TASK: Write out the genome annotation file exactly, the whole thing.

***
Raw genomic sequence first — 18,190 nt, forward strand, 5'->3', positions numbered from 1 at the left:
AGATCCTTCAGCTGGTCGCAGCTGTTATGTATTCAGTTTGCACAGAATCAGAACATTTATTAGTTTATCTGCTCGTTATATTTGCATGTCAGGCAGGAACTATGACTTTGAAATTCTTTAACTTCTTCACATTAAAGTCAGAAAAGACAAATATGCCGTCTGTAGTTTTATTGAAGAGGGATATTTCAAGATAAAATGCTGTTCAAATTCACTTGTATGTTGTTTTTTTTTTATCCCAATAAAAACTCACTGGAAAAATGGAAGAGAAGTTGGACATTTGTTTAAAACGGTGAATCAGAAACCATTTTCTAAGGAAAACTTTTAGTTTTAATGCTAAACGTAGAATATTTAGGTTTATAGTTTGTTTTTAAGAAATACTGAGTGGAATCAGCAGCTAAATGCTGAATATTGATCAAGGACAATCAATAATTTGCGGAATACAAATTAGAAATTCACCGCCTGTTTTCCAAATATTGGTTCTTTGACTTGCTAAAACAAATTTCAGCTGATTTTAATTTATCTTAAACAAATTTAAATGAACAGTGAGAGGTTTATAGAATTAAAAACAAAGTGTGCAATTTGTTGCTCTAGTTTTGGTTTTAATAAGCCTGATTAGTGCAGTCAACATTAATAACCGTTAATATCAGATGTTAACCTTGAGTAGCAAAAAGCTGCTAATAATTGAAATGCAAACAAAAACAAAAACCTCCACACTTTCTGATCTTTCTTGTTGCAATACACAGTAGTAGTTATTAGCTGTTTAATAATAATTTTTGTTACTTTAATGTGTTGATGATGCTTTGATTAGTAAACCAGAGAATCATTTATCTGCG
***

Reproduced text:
Raw genomic sequence first — 18,190 nt, forward strand, 5'->3', positions numbered from 1 at the left:
AGATCCTTCAGCTGGTCGCAGCTGTTATGTATTCAGTTTGCACAGAATCAGAACATTTATTAGTTTATCTGCTCGTTATATTTGCATGTCAGGCAGGAACTATGACTTTGAAATTCTTTAACTTCTTCACATTAAAGTCAGAAAAGACAAATATGCCGTCTGTAGTTTTATTGAAGAGGGATATTTCAAGATAAAATGCTGTTCAAATTCACTTGTATGTTGTTTTTTTTTTATCCCAATAAAAACTCACTGGAAAAATGGAAGAGAAGTTGGACATTTGTTTAAAACGGTGAATCAGAAACCATTTTCTAAGGAAAACTTTTAGTTTTAATGCTAAACGTAGAATATTTAGGTTTATAGTTTGTTTTTAAGAAATACTGAGTGGAATCAGCAGCTAAATGCTGAATATTGATCAAGGACAATCAATAATTTGCGGAATACAAATTAGAAATTCACCGCCTGTTTTCCAAATATTGGTTCTTTGACTTGCTAAAACAAATTTCAGCTGATTTTAATTTATCTTAAACAAATTTAAATGAACAGTGAGAGGTTTATAGAATTAAAAACAAAGTGTGCAATTTGTTGCTCTAGTTTTGGTTTTAATAAGCCTGATTAGTGCAGTCAACATTAATAACCGTTAATATCAGATGTTAACCTTGAGTAGCAAAAAGCTGCTAATAATTGAAATGCAAACAAAAACAAAAACCTCCACACTTTCTGATCTTTCTTGTTGCAATACACAGTAGTAGTTATTAGCTGTTTAATAATAATTTTTGTTACTTTAATGTGTTGATGATGCTTTGATTAGTAAACCAGAGAATCATTTATCTGCG